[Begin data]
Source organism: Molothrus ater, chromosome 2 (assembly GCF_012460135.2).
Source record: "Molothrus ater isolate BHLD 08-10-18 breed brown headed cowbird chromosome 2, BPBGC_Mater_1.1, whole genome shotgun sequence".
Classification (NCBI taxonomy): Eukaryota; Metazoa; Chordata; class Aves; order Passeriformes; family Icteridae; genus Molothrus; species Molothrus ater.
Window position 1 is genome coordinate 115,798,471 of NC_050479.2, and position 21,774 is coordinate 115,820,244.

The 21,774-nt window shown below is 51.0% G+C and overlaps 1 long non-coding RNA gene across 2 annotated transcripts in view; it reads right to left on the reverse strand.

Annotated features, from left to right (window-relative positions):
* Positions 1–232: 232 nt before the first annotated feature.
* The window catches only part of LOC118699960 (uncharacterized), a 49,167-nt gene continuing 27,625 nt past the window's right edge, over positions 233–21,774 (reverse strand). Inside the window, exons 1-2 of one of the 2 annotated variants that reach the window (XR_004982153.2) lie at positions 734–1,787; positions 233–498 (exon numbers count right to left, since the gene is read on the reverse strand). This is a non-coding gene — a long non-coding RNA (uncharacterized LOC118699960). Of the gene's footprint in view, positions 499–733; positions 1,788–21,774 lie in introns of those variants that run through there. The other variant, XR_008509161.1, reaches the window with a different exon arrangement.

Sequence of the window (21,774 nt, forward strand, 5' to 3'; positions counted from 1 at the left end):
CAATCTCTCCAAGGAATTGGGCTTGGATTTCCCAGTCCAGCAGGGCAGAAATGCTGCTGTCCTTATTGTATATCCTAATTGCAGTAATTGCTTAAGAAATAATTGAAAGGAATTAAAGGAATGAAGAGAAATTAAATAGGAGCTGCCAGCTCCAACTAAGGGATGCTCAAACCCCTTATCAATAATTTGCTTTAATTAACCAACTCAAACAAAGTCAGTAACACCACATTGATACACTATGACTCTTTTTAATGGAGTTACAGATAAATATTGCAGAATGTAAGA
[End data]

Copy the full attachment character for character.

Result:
Source organism: Molothrus ater, chromosome 2 (assembly GCF_012460135.2).
Source record: "Molothrus ater isolate BHLD 08-10-18 breed brown headed cowbird chromosome 2, BPBGC_Mater_1.1, whole genome shotgun sequence".
Classification (NCBI taxonomy): Eukaryota; Metazoa; Chordata; class Aves; order Passeriformes; family Icteridae; genus Molothrus; species Molothrus ater.
Window position 1 is genome coordinate 115,798,471 of NC_050479.2, and position 21,774 is coordinate 115,820,244.

The 21,774-nt window shown below is 51.0% G+C and overlaps 1 long non-coding RNA gene across 2 annotated transcripts in view; it reads right to left on the reverse strand.

Annotated features, from left to right (window-relative positions):
* Positions 1–232: 232 nt before the first annotated feature.
* The window catches only part of LOC118699960 (uncharacterized), a 49,167-nt gene continuing 27,625 nt past the window's right edge, over positions 233–21,774 (reverse strand). Inside the window, exons 1-2 of one of the 2 annotated variants that reach the window (XR_004982153.2) lie at positions 734–1,787; positions 233–498 (exon numbers count right to left, since the gene is read on the reverse strand). This is a non-coding gene — a long non-coding RNA (uncharacterized LOC118699960). Of the gene's footprint in view, positions 499–733; positions 1,788–21,774 lie in introns of those variants that run through there. The other variant, XR_008509161.1, reaches the window with a different exon arrangement.

Sequence of the window (21,774 nt, forward strand, 5' to 3'; positions counted from 1 at the left end):
CAATCTCTCCAAGGAATTGGGCTTGGATTTCCCAGTCCAGCAGGGCAGAAATGCTGCTGTCCTTATTGTATATCCTAATTGCAGTAATTGCTTAAGAAATAATTGAAAGGAATTAAAGGAATGAAGAGAAATTAAATAGGAGCTGCCAGCTCCAACTAAGGGATGCTCAAACCCCTTATCAATAATTTGCTTTAATTAACCAACTCAAACAAAGTCAGTAACACCACATTGATACACTATGACTCTTTTTAATGGAGTTACAGATAAATATTGCAGAATGTAAGA